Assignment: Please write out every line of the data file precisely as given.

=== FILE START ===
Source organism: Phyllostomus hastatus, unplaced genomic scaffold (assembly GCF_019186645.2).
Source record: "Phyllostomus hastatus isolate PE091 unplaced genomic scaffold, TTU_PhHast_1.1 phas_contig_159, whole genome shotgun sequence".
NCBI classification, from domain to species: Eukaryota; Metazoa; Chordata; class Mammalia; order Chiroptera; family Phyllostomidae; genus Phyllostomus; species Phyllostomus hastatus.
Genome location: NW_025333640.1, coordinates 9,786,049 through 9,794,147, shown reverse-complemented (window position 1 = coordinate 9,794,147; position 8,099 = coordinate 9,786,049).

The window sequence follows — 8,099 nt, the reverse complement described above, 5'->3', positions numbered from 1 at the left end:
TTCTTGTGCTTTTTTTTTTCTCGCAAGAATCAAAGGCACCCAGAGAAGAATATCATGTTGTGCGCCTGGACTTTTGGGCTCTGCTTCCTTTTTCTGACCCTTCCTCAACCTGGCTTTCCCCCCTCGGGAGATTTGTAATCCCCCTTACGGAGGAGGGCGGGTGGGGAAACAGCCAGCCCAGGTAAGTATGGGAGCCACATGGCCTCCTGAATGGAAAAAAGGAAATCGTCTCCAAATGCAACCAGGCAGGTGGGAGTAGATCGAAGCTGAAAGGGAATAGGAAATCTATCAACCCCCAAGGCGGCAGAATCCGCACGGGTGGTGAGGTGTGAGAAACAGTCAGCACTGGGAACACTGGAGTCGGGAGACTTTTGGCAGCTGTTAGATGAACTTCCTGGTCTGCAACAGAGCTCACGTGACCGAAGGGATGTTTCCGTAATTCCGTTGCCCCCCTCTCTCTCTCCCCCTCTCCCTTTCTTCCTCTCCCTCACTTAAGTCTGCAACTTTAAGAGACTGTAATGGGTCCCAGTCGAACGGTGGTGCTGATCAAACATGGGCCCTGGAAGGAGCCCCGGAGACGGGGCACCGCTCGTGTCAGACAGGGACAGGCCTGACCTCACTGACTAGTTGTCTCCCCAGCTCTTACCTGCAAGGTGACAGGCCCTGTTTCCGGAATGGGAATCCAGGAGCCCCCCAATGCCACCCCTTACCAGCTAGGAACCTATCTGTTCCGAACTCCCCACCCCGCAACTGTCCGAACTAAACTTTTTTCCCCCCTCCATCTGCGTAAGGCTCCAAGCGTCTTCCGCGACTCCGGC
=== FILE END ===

Source organism: Phyllostomus hastatus, unplaced genomic scaffold (assembly GCF_019186645.2).
Source record: "Phyllostomus hastatus isolate PE091 unplaced genomic scaffold, TTU_PhHast_1.1 phas_contig_159, whole genome shotgun sequence".
NCBI classification, from domain to species: Eukaryota; Metazoa; Chordata; class Mammalia; order Chiroptera; family Phyllostomidae; genus Phyllostomus; species Phyllostomus hastatus.
Genome location: NW_025333640.1, coordinates 9,786,049 through 9,794,147, shown reverse-complemented (window position 1 = coordinate 9,794,147; position 8,099 = coordinate 9,786,049).

The window sequence follows — 8,099 nt, the reverse complement described above, 5'->3', positions numbered from 1 at the left end:
TTCTTGTGCTTTTTTTTTTCTCGCAAGAATCAAAGGCACCCAGAGAAGAATATCATGTTGTGCGCCTGGACTTTTGGGCTCTGCTTCCTTTTTCTGACCCTTCCTCAACCTGGCTTTCCCCCCTCGGGAGATTTGTAATCCCCCTTACGGAGGAGGGCGGGTGGGGAAACAGCCAGCCCAGGTAAGTATGGGAGCCACATGGCCTCCTGAATGGAAAAAAGGAAATCGTCTCCAAATGCAACCAGGCAGGTGGGAGTAGATCGAAGCTGAAAGGGAATAGGAAATCTATCAACCCCCAAGGCGGCAGAATCCGCACGGGTGGTGAGGTGTGAGAAACAGTCAGCACTGGGAACACTGGAGTCGGGAGACTTTTGGCAGCTGTTAGATGAACTTCCTGGTCTGCAACAGAGCTCACGTGACCGAAGGGATGTTTCCGTAATTCCGTTGCCCCCCTCTCTCTCTCCCCCTCTCCCTTTCTTCCTCTCCCTCACTTAAGTCTGCAACTTTAAGAGACTGTAATGGGTCCCAGTCGAACGGTGGTGCTGATCAAACATGGGCCCTGGAAGGAGCCCCGGAGACGGGGCACCGCTCGTGTCAGACAGGGACAGGCCTGACCTCACTGACTAGTTGTCTCCCCAGCTCTTACCTGCAAGGTGACAGGCCCTGTTTCCGGAATGGGAATCCAGGAGCCCCCCAATGCCACCCCTTACCAGCTAGGAACCTATCTGTTCCGAACTCCCCACCCCGCAACTGTCCGAACTAAACTTTTTTCCCCCCTCCATCTGCGTAAGGCTCCAAGCGTCTTCCGCGACTCCGGC